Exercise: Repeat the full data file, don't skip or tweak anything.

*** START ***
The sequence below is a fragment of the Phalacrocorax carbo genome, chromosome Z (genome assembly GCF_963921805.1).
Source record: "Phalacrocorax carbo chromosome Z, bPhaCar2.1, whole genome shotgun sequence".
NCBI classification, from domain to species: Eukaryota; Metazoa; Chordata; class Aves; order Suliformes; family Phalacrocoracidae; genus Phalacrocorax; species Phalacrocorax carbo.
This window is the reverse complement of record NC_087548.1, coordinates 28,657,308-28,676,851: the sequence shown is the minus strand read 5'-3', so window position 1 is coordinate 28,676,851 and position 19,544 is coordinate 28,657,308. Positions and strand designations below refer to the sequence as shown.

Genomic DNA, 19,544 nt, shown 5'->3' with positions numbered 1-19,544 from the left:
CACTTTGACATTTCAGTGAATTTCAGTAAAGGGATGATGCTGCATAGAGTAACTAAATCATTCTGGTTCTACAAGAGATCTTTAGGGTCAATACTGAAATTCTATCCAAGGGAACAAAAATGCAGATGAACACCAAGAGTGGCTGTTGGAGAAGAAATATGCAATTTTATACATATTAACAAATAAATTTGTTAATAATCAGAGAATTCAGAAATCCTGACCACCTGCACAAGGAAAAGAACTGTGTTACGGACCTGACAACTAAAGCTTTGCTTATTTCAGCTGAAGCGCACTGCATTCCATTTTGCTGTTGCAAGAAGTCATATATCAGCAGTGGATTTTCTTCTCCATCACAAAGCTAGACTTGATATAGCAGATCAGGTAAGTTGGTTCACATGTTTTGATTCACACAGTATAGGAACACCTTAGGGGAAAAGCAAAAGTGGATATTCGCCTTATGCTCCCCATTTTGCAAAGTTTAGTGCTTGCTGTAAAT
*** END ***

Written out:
The sequence below is a fragment of the Phalacrocorax carbo genome, chromosome Z (genome assembly GCF_963921805.1).
Source record: "Phalacrocorax carbo chromosome Z, bPhaCar2.1, whole genome shotgun sequence".
NCBI classification, from domain to species: Eukaryota; Metazoa; Chordata; class Aves; order Suliformes; family Phalacrocoracidae; genus Phalacrocorax; species Phalacrocorax carbo.
This window is the reverse complement of record NC_087548.1, coordinates 28,657,308-28,676,851: the sequence shown is the minus strand read 5'-3', so window position 1 is coordinate 28,676,851 and position 19,544 is coordinate 28,657,308. Positions and strand designations below refer to the sequence as shown.

Genomic DNA, 19,544 nt, shown 5'->3' with positions numbered 1-19,544 from the left:
CACTTTGACATTTCAGTGAATTTCAGTAAAGGGATGATGCTGCATAGAGTAACTAAATCATTCTGGTTCTACAAGAGATCTTTAGGGTCAATACTGAAATTCTATCCAAGGGAACAAAAATGCAGATGAACACCAAGAGTGGCTGTTGGAGAAGAAATATGCAATTTTATACATATTAACAAATAAATTTGTTAATAATCAGAGAATTCAGAAATCCTGACCACCTGCACAAGGAAAAGAACTGTGTTACGGACCTGACAACTAAAGCTTTGCTTATTTCAGCTGAAGCGCACTGCATTCCATTTTGCTGTTGCAAGAAGTCATATATCAGCAGTGGATTTTCTTCTCCATCACAAAGCTAGACTTGATATAGCAGATCAGGTAAGTTGGTTCACATGTTTTGATTCACACAGTATAGGAACACCTTAGGGGAAAAGCAAAAGTGGATATTCGCCTTATGCTCCCCATTTTGCAAAGTTTAGTGCTTGCTGTAAAT